Legislature(2001 - 2002)

02/26/2001 01:03 PM JUD

Audio Topic
* first hearing in first committee of referral
+ teleconferenced
= bill was previously heard/scheduled
                    ALASKA STATE LEGISLATURE                                                                                  
               HOUSE JUDICIARY STANDING COMMITTEE                                                                             
                       February 26, 2001                                                                                        
                           1:03 p.m.                                                                                            
                                                                                                                                
                                                                                                                                
MEMBERS PRESENT                                                                                                               
                                                                                                                                
Representative Norman Rokeberg, Chair                                                                                           
Representative Scott Ogan, Vice Chair                                                                                           
Representative John Coghill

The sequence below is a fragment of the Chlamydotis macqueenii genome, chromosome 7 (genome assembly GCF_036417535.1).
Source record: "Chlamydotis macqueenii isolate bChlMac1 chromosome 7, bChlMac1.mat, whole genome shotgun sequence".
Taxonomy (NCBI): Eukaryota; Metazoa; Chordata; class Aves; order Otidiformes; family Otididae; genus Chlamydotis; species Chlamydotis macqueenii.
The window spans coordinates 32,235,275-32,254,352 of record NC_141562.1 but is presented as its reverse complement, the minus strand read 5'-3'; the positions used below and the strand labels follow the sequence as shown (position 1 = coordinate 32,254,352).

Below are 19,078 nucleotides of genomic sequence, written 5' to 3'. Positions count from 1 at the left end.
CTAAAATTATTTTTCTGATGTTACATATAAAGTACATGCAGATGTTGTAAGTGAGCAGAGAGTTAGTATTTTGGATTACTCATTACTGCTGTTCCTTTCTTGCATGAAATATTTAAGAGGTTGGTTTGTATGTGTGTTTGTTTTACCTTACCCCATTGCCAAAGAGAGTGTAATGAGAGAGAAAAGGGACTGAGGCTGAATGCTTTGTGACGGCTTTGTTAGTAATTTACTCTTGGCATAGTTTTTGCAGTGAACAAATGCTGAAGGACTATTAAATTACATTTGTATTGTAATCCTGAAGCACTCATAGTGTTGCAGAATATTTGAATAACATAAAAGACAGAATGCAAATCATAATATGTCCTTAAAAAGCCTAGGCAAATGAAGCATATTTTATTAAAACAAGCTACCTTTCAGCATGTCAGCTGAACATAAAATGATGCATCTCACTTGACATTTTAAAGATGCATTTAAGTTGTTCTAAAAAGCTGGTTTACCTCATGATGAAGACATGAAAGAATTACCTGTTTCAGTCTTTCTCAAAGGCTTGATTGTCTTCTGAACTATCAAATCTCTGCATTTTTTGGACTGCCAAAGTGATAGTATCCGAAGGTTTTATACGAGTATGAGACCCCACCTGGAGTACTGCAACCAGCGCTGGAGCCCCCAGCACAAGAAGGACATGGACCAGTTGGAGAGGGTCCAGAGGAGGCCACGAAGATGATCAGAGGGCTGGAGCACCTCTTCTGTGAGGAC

Representative Kevin Meyer                                                                                                      
Representative Albert Kookesh                                                                                                   
                                                                                                                                
MEMBERS ABSENT                                                                                                                
                                                                                                                                
Representative Jeannette James                                                                                                  
Representative Ethan Berkowitz                                                                                                  
                                                                                                                                
COMMITTEE CALENDAR                                                                                                            
                                                                                                                                
HOUSE BILL NO. 27                                                                                                               
"An   Act  relating   to  the   licensure  and   registration  of                                                               
individuals  who  perform  home  inspections;  relating  to  home                                                               
inspection  requirements  for   residential  loans  purchased  or                                                               
approved by  the Alaska Housing Finance  Corporation; relating to                                                               
civil actions by  and against home inspectors;  and providing for                                                               
an effective date."                                                                                                             
                                                                                                                                
     - MOVED CSHB 27(JUD) OUT OF COMMITTEE